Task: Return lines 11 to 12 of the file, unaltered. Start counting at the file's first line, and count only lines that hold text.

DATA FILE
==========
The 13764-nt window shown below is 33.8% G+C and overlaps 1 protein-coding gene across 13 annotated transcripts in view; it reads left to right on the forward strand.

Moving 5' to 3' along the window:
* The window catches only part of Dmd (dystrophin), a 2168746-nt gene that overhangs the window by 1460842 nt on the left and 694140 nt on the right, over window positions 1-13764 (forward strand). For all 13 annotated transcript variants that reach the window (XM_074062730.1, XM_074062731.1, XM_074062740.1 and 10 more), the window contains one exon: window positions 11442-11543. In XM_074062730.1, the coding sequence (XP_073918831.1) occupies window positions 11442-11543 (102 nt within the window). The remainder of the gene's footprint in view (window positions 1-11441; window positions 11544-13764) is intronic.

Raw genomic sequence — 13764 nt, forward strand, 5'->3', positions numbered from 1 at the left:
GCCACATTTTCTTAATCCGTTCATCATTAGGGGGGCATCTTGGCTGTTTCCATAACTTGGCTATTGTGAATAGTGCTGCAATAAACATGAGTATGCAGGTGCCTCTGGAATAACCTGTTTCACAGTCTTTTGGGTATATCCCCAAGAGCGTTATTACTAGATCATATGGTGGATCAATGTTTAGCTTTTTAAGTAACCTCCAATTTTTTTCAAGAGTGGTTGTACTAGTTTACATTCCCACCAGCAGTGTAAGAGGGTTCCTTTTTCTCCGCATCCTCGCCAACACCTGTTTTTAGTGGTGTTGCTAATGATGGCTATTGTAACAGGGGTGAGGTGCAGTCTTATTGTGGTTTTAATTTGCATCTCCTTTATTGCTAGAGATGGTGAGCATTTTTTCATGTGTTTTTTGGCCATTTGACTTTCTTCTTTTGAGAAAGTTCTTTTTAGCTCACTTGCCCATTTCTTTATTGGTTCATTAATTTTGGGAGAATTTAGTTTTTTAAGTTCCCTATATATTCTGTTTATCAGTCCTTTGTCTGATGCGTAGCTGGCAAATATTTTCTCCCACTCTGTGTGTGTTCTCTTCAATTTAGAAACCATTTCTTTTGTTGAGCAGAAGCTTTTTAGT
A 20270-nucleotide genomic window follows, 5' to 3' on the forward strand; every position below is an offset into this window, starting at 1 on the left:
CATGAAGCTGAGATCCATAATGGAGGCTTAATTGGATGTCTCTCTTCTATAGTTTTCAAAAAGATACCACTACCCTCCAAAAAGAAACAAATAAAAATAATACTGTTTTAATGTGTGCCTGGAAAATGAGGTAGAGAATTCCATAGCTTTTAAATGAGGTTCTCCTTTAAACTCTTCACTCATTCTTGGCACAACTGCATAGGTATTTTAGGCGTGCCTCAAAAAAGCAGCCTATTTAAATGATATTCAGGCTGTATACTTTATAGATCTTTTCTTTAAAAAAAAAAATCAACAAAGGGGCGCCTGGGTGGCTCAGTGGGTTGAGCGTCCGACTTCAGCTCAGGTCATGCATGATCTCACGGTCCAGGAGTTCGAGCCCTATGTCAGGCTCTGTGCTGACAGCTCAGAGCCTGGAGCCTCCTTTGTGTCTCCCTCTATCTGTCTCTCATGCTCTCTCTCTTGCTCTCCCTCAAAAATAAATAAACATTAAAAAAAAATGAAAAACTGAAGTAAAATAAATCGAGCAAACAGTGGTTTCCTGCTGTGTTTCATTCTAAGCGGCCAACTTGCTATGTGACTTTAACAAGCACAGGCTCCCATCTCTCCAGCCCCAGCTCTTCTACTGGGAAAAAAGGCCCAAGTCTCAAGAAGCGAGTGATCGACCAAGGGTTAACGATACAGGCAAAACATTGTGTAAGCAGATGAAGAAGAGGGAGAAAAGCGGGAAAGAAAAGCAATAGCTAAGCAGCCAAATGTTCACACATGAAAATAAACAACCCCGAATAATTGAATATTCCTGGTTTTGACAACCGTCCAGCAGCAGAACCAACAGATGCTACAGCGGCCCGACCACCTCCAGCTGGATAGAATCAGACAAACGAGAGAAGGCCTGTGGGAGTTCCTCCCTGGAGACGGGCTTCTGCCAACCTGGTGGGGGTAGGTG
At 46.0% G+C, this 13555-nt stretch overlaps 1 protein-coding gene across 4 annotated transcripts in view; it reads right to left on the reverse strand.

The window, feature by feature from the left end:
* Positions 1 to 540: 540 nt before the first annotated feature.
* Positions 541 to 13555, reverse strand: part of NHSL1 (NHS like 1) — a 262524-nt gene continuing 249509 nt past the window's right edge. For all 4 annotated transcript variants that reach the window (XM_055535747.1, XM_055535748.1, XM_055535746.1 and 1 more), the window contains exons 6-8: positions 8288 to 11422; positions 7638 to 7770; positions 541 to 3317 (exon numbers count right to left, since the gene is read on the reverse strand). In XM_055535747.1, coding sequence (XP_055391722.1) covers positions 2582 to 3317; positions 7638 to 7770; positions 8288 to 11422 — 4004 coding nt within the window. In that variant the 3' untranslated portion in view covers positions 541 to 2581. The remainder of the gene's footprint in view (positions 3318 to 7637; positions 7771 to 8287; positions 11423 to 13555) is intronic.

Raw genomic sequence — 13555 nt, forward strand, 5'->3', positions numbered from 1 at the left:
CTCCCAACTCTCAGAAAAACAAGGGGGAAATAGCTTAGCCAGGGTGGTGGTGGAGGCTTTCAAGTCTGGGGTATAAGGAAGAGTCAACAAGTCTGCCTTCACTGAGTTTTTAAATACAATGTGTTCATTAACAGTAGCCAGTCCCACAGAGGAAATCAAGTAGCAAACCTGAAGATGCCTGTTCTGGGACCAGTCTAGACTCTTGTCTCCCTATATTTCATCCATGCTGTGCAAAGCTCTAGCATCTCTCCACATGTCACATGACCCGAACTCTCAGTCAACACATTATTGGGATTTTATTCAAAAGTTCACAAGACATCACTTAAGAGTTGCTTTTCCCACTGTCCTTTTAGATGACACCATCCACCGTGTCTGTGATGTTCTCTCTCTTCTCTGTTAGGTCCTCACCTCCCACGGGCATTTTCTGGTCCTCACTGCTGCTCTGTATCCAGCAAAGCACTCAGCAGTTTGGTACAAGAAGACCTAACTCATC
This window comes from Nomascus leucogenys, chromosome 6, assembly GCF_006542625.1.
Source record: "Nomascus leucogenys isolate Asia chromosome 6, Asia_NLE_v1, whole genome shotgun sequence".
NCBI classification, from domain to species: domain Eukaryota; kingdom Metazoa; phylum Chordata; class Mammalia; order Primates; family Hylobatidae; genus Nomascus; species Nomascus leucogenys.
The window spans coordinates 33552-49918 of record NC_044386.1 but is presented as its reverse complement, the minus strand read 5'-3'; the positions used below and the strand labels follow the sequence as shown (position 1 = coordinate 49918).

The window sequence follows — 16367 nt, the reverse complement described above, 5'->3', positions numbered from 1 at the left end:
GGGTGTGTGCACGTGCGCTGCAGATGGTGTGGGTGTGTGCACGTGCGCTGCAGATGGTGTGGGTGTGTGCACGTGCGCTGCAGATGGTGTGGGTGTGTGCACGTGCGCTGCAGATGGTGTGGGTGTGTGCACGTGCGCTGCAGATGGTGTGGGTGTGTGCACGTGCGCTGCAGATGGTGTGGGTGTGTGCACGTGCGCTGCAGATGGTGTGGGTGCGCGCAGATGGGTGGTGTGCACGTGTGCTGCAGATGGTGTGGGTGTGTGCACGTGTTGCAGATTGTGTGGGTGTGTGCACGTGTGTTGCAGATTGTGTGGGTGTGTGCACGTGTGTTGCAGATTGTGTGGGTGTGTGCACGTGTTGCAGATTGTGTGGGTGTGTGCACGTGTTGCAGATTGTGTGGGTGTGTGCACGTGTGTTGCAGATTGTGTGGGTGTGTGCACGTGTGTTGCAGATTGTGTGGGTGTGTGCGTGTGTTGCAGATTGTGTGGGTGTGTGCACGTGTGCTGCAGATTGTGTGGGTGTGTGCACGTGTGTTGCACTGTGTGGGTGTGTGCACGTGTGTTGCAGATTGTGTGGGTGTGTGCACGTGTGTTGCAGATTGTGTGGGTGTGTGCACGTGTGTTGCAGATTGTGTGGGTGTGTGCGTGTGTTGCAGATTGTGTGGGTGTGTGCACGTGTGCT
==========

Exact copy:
* Positions 541 to 13555, reverse strand: part of NHSL1 (NHS like 1) — a 262524-nt gene continuing 249509 nt past the window's right edge. For all 4 annotated transcript variants that reach the window (XM_055535747.1, XM_055535748.1, XM_055535746.1 and 1 more), the window contains exons 6-8: positions 8288 to 11422; positions 7638 to 7770; positions 541 to 3317 (exon numbers count right to left, since the gene is read on the reverse strand). In XM_055535747.1, coding sequence (XP_055391722.1) covers positions 2582 to 3317; positions 7638 to 7770; positions 8288 to 11422 — 4004 coding nt within the window. In that variant the 3' untranslated portion in view covers positions 541 to 2581. The remainder of the gene's footprint in view (positions 3318 to 7637; positions 7771 to 8287; positions 11423 to 13555) is intronic.

Raw genomic sequence — 13555 nt, forward strand, 5'->3', positions numbered from 1 at the left: